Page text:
Those interested in hi-fi will encounter ohms sooner or later. Ohms, depicted by the nifty little omega symbol (Ω), measure electrical resistance within a circuit. Not to fear! One need not have a degree in physics or electrical engineering in order to understand the practical implications of impedance for loudspeakers and amplifiers. The following will cover the basics when it comes to your stereo or home cinema system.
Ohm, as in Ohm’s Law
More than just a yoga mantra, ohms are the international unit of measurement for electrical resistance, also known as impedance. Resistance refers to the opposition to the current offered by the substance through which it travels. Copper, for instance, offers very little resistance to electric current.
Ohms, an important way of predicting how an electronic device will react to an electrical signal, were first defined by the German physicist Georg Ohm. In 1827, Ohm published a treatise describing the relationship between voltage, electrical current and resistance that would become known as Ohm’s Law. A mathematical equation describes this relationship, whereby current flowing through a conductor between two points is proportional to voltage, but inversely proportional to resistance:
• R = V/I
• I = the current flowing through the conductor measured in amperes
• V = voltage across the conductor measured in volts
• R = the conductor’s resistance in ohms
Ohm’s Law allows the resistance of any conductor to be measured as long as one knows the voltage and amperage of the current flowing through it. This was a very practical calculation back in the early 1800s when the telegraph, the first electric device to experience widespread use, was becoming established. It made it possible to determine how much voltage was actually necessary to run a device — or send a signal. This made Ohm’s Law an important contribution to the establishment of the telegraph and other electrical devices from lightbulbs to loudspeakers. Is it any wonder than the international unit of electrical resistance would be named after him?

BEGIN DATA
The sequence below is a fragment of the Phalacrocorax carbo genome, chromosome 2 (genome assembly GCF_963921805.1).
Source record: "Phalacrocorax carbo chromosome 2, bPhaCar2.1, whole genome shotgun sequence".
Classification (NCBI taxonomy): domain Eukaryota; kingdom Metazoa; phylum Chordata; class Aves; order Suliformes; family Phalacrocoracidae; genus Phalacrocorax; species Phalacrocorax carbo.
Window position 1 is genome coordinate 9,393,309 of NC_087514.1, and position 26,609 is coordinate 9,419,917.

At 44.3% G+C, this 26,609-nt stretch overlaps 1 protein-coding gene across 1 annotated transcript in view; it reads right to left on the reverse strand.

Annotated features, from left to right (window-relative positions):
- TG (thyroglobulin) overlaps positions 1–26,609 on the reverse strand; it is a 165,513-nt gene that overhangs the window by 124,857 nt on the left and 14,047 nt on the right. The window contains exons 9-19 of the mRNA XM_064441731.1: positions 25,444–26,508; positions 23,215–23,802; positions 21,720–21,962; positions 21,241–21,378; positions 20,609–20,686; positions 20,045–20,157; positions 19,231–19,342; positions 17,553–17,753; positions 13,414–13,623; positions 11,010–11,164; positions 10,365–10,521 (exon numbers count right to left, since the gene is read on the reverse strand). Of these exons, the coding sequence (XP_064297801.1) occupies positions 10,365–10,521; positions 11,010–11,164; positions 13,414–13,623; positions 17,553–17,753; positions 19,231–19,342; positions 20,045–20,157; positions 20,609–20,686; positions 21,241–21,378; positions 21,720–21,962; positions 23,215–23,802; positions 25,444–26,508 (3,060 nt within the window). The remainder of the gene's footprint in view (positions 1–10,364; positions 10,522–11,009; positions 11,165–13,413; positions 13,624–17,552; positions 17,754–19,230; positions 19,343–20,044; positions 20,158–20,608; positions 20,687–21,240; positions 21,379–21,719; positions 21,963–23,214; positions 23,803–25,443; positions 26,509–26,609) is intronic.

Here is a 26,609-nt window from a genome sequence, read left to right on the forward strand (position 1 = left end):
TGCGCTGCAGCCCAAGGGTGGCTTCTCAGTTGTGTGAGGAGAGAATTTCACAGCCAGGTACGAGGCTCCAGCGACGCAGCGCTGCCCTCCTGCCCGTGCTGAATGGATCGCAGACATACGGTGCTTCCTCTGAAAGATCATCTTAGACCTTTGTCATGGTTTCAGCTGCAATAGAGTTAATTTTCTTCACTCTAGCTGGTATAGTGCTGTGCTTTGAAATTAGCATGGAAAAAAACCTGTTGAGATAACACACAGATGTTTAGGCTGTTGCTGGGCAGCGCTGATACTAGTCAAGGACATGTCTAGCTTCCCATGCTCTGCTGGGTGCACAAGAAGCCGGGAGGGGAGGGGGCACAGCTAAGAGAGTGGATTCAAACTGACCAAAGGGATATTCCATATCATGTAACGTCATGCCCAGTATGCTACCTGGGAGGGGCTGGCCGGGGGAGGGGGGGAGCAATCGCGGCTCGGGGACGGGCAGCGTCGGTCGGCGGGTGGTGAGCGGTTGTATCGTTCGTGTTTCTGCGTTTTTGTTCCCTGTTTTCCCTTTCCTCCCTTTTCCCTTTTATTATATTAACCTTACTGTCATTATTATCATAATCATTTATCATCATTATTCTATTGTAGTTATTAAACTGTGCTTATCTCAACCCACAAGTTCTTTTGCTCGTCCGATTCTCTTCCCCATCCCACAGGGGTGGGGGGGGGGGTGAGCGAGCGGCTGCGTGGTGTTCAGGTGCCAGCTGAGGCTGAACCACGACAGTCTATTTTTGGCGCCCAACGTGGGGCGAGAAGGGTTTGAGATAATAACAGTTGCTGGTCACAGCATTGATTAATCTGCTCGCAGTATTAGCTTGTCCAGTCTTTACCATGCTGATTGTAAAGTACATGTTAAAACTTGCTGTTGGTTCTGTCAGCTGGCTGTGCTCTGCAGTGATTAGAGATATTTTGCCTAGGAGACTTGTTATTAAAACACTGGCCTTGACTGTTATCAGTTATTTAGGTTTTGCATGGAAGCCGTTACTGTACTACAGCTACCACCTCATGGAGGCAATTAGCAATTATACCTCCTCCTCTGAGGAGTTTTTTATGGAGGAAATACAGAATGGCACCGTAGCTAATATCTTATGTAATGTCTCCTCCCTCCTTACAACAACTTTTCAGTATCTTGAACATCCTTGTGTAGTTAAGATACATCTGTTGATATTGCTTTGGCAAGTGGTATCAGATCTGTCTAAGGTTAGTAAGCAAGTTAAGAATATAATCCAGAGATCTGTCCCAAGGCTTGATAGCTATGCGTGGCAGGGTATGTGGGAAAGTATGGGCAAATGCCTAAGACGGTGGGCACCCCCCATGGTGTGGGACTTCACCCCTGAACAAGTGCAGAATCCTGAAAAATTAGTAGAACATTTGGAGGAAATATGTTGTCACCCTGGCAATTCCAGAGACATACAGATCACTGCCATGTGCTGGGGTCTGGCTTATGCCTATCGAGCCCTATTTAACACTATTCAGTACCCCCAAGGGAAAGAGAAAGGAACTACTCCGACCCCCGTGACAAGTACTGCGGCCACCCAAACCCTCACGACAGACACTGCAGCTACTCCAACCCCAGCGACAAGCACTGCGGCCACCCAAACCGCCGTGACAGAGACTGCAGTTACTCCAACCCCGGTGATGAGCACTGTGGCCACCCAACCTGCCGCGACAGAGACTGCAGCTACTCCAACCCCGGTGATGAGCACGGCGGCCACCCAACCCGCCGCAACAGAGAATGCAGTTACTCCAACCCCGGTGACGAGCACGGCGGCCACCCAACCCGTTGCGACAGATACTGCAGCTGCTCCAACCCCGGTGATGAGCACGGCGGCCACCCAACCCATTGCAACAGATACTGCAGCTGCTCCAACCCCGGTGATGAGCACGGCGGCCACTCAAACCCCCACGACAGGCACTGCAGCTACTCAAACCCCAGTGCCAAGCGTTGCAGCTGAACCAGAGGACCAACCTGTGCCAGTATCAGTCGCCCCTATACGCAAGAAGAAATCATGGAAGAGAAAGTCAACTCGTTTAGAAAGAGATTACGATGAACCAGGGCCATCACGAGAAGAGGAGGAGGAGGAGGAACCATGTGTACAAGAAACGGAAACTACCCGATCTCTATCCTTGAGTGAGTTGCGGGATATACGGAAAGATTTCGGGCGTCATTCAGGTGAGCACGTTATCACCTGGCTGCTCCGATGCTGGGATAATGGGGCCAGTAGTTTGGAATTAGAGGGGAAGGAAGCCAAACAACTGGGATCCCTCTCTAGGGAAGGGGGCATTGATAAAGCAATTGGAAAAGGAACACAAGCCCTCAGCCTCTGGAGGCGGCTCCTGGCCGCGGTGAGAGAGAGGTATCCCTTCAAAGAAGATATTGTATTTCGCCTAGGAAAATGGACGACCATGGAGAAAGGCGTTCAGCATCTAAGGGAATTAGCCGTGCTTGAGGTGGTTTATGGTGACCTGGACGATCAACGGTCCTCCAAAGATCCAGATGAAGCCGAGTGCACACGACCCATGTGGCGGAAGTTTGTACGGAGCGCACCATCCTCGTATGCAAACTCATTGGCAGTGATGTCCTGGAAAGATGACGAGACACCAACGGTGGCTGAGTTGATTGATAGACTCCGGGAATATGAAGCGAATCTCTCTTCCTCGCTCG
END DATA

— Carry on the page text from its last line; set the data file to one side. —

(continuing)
While the formula looks intimidating, the principle behind Ohm’s Law can be explained with the following metaphor: A horse is pulling a wagon filled with roof tiles up a hill. The horse’s power is comparable to the voltage. The number of bricks in the wagon is comparable to the amperage, otherwise known as the number of electrons flowing through the conductor. The slope of the hill is like the resistance. As the hill becomes steeper, the horse will be able to carry fewer bricks to its destination.
Nominal impedance and how impedance applies to loudspeakers
When the audio signal travels from the amplifier to the loudspeaker in the form of alternating current, the current meets with resistance from the loudspeaker. How high this resistance is depends on the speaker. Most loudspeakers have an impedance of 4 ohms, but higher (8 and 16) and lower (2) values are possible. The impedance specification of an amplifier, on the other hand, indicates which loudspeakers it should be pair with.
Many loudspeakers list something called “nominal impedance” in their technical data. This is basically a way of stating an approximate impedance value for the speaker, usually the lowest value. Why “approximate”? Well, impedance varies depending on frequency so a speaker’s impedance will vary depending on the audio signal is receives. It would be incredibly complex – and take up a lot of space in the technical data section of a product detail page – to name all the impedance values for a speaker within the frequency spectrum found in a signal. And remember that a speaker typically receives many frequencies simultaneously. For this reason, a nominal or approximate impedance is given and this is often listed as a range. For instance, 4 to 8 ohms is a typical nominal impedance for a loudspeaker. Teufel’s popular stereo tower speakers, the Ultima 40 has a nominal impedance of 4 to 8 ohms.
What happens if the ohm value for a speaker doesn’t match the amplifier value?
According to Ohm’s Law, the following holds true: The lower a loudspeaker’s impedance, the more electricity will be delivered from the amplifier. If too much electricity flows, the sound can become distorted or the safety circuit within the amplifier can become overheated, causing the amplifier to shut down. The worst case scenario is damage to a transistor. For this reason, it’s important to match the impedance values of loudspeakers to the amplifiers that power them.
An amplifier with a value of 6 ohms, for instance, can be paired with a loudspeaker with a nominal impedance of 4 to 8 ohms.
In practice, pairing loudspeakers with a nominal impedance of 4 ohms with 6 ohm amplifiers rarely leads to problems. Of course, if the amplifier were to be turned up to its highest volume levels over a longer period of time, the sound could be affected and the system might even burn out.
Concluding meditation on ohms and impedance
• Ohms are units for measuring resistance to current and voltage, otherwise known as impedance, within a conductor
• Ohm’s Law states that the level of current increase as impedance increases (at equal levels of voltage)
• Loudspeakers exert a specific impedance measured in ohms
• Since impedance varies with frequency, a single exact impedance value cannot be given for a loudspeaker. For this reason, a “nominal impedance” is usually listed.
• The value given for a speaker’s nominal impedance is generally the lowest impedance value for the frequency response.
• If a loudspeaker’s value is lower than that of the amplifier, the sound can become distorted. In a worst case scenario, the amplifier can shut down or become damaged.